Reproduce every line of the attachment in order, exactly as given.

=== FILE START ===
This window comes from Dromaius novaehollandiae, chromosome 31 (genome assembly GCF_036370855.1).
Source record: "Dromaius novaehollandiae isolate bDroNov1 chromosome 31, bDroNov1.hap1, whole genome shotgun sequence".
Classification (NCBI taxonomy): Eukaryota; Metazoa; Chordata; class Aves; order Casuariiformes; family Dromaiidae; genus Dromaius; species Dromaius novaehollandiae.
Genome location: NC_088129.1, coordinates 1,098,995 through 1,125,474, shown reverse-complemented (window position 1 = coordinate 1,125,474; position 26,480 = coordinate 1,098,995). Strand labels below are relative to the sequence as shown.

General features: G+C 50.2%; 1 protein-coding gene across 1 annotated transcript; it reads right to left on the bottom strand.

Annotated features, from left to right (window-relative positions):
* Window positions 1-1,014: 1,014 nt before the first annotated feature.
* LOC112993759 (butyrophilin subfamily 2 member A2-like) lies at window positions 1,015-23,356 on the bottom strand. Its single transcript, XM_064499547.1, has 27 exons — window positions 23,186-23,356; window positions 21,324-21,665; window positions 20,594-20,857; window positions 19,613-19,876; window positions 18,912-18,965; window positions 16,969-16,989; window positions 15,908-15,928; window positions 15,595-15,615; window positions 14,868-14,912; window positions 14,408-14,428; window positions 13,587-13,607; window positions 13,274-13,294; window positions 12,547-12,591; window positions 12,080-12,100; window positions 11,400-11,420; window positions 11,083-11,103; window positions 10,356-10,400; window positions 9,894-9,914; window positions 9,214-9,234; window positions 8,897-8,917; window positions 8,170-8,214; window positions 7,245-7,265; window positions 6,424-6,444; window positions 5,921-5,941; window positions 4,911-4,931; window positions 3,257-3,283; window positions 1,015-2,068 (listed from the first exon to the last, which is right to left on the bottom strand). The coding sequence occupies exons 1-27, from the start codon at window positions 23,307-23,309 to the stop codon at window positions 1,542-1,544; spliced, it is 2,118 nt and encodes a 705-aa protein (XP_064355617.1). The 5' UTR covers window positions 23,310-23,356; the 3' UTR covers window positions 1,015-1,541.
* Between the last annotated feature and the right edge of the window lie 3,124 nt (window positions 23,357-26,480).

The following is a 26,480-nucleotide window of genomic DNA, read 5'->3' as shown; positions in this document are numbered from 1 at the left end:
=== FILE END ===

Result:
This window comes from Dromaius novaehollandiae, chromosome 31 (genome assembly GCF_036370855.1).
Source record: "Dromaius novaehollandiae isolate bDroNov1 chromosome 31, bDroNov1.hap1, whole genome shotgun sequence".
Classification (NCBI taxonomy): Eukaryota; Metazoa; Chordata; class Aves; order Casuariiformes; family Dromaiidae; genus Dromaius; species Dromaius novaehollandiae.
Genome location: NC_088129.1, coordinates 1,098,995 through 1,125,474, shown reverse-complemented (window position 1 = coordinate 1,125,474; position 26,480 = coordinate 1,098,995). Strand labels below are relative to the sequence as shown.

General features: G+C 50.2%; 1 protein-coding gene across 1 annotated transcript; it reads right to left on the bottom strand.

Annotated features, from left to right (window-relative positions):
* Window positions 1-1,014: 1,014 nt before the first annotated feature.
* LOC112993759 (butyrophilin subfamily 2 member A2-like) lies at window positions 1,015-23,356 on the bottom strand. Its single transcript, XM_064499547.1, has 27 exons — window positions 23,186-23,356; window positions 21,324-21,665; window positions 20,594-20,857; window positions 19,613-19,876; window positions 18,912-18,965; window positions 16,969-16,989; window positions 15,908-15,928; window positions 15,595-15,615; window positions 14,868-14,912; window positions 14,408-14,428; window positions 13,587-13,607; window positions 13,274-13,294; window positions 12,547-12,591; window positions 12,080-12,100; window positions 11,400-11,420; window positions 11,083-11,103; window positions 10,356-10,400; window positions 9,894-9,914; window positions 9,214-9,234; window positions 8,897-8,917; window positions 8,170-8,214; window positions 7,245-7,265; window positions 6,424-6,444; window positions 5,921-5,941; window positions 4,911-4,931; window positions 3,257-3,283; window positions 1,015-2,068 (listed from the first exon to the last, which is right to left on the bottom strand). The coding sequence occupies exons 1-27, from the start codon at window positions 23,307-23,309 to the stop codon at window positions 1,542-1,544; spliced, it is 2,118 nt and encodes a 705-aa protein (XP_064355617.1). The 5' UTR covers window positions 23,310-23,356; the 3' UTR covers window positions 1,015-1,541.
* Between the last annotated feature and the right edge of the window lie 3,124 nt (window positions 23,357-26,480).

The following is a 26,480-nucleotide window of genomic DNA, read 5'->3' as shown; positions in this document are numbered from 1 at the left end: